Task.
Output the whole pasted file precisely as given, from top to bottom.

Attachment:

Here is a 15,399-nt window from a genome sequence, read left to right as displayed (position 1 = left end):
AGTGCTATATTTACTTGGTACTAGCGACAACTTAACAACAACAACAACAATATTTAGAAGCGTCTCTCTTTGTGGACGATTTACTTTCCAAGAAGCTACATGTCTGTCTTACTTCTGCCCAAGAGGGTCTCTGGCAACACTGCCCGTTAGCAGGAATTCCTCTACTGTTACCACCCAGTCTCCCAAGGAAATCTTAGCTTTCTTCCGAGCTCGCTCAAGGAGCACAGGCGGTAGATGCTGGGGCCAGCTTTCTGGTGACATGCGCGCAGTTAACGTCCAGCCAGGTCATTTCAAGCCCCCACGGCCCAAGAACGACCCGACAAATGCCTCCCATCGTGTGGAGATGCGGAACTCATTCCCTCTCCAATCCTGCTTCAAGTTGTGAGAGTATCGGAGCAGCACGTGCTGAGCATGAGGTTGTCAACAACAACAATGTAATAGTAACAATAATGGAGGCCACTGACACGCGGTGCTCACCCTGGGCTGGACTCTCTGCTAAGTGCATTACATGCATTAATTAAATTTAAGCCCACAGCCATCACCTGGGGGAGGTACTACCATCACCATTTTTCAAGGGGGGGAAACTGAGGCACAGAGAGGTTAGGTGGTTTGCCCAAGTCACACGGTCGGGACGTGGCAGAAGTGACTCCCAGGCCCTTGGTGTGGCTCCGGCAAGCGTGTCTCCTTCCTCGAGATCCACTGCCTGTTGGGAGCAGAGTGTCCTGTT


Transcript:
Here is a 15,399-nt window from a genome sequence, read left to right as displayed (position 1 = left end):
AGTGCTATATTTACTTGGTACTAGCGACAACTTAACAACAACAACAACAATATTTAGAAGCGTCTCTCTTTGTGGACGATTTACTTTCCAAGAAGCTACATGTCTGTCTTACTTCTGCCCAAGAGGGTCTCTGGCAACACTGCCCGTTAGCAGGAATTCCTCTACTGTTACCACCCAGTCTCCCAAGGAAATCTTAGCTTTCTTCCGAGCTCGCTCAAGGAGCACAGGCGGTAGATGCTGGGGCCAGCTTTCTGGTGACATGCGCGCAGTTAACGTCCAGCCAGGTCATTTCAAGCCCCCACGGCCCAAGAACGACCCGACAAATGCCTCCCATCGTGTGGAGATGCGGAACTCATTCCCTCTCCAATCCTGCTTCAAGTTGTGAGAGTATCGGAGCAGCACGTGCTGAGCATGAGGTTGTCAACAACAACAATGTAATAGTAACAATAATGGAGGCCACTGACACGCGGTGCTCACCCTGGGCTGGACTCTCTGCTAAGTGCATTACATGCATTAATTAAATTTAAGCCCACAGCCATCACCTGGGGGAGGTACTACCATCACCATTTTTCAAGGGGGGGAAACTGAGGCACAGAGAGGTTAGGTGGTTTGCCCAAGTCACACGGTCGGGACGTGGCAGAAGTGACTCCCAGGCCCTTGGTGTGGCTCCGGCAAGCGTGTCTCCTTCCTCGAGATCCACTGCCTGTTGGGAGCAGAGTGTCCTGTT